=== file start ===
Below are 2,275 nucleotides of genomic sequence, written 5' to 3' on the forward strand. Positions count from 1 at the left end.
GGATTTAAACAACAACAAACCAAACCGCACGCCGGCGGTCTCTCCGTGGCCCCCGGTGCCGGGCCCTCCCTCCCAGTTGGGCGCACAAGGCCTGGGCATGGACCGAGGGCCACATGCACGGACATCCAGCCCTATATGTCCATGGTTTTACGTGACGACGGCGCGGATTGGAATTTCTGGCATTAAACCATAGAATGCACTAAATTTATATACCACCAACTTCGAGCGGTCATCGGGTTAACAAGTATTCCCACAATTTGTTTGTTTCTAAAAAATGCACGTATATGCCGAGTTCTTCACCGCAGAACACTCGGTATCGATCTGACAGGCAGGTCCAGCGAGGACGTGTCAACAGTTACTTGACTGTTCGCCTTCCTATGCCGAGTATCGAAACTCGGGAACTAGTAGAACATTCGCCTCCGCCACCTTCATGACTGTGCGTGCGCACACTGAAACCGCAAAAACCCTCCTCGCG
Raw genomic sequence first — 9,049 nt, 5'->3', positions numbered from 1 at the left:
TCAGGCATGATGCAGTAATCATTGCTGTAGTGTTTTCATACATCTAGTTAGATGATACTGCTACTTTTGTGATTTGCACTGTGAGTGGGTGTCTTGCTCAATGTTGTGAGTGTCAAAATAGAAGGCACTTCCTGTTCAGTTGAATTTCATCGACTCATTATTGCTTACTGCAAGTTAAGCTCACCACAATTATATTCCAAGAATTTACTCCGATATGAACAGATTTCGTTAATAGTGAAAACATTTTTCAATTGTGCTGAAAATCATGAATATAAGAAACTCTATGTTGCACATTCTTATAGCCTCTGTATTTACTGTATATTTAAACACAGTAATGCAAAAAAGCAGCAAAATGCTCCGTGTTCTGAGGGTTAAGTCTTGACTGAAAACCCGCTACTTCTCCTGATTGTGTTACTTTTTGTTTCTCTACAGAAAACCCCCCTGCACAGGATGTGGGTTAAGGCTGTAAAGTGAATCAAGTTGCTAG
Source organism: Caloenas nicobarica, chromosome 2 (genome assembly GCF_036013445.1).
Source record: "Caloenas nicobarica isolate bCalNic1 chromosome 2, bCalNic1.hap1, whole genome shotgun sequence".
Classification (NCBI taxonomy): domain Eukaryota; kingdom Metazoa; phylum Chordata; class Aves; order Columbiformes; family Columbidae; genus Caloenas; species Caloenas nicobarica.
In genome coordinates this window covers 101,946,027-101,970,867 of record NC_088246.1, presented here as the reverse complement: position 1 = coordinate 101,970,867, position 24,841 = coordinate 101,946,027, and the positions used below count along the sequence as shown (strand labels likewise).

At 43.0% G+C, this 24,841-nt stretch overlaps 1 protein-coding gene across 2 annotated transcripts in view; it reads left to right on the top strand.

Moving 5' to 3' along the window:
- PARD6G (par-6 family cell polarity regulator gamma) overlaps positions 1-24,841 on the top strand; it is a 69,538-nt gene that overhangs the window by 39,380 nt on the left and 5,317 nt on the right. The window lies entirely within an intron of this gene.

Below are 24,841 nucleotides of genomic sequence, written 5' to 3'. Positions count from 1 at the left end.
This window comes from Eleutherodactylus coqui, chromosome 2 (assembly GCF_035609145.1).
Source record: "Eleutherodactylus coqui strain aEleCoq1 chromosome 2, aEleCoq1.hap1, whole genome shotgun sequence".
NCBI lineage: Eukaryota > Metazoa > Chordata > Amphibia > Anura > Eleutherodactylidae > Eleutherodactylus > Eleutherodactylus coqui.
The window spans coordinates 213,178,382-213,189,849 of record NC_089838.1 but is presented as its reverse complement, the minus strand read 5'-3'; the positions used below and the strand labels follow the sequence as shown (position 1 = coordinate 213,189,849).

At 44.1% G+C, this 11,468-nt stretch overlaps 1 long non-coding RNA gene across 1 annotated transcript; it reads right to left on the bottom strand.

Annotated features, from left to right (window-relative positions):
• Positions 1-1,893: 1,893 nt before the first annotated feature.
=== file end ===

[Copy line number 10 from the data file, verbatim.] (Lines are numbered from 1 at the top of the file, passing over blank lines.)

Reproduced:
Moving 5' to 3' along the window: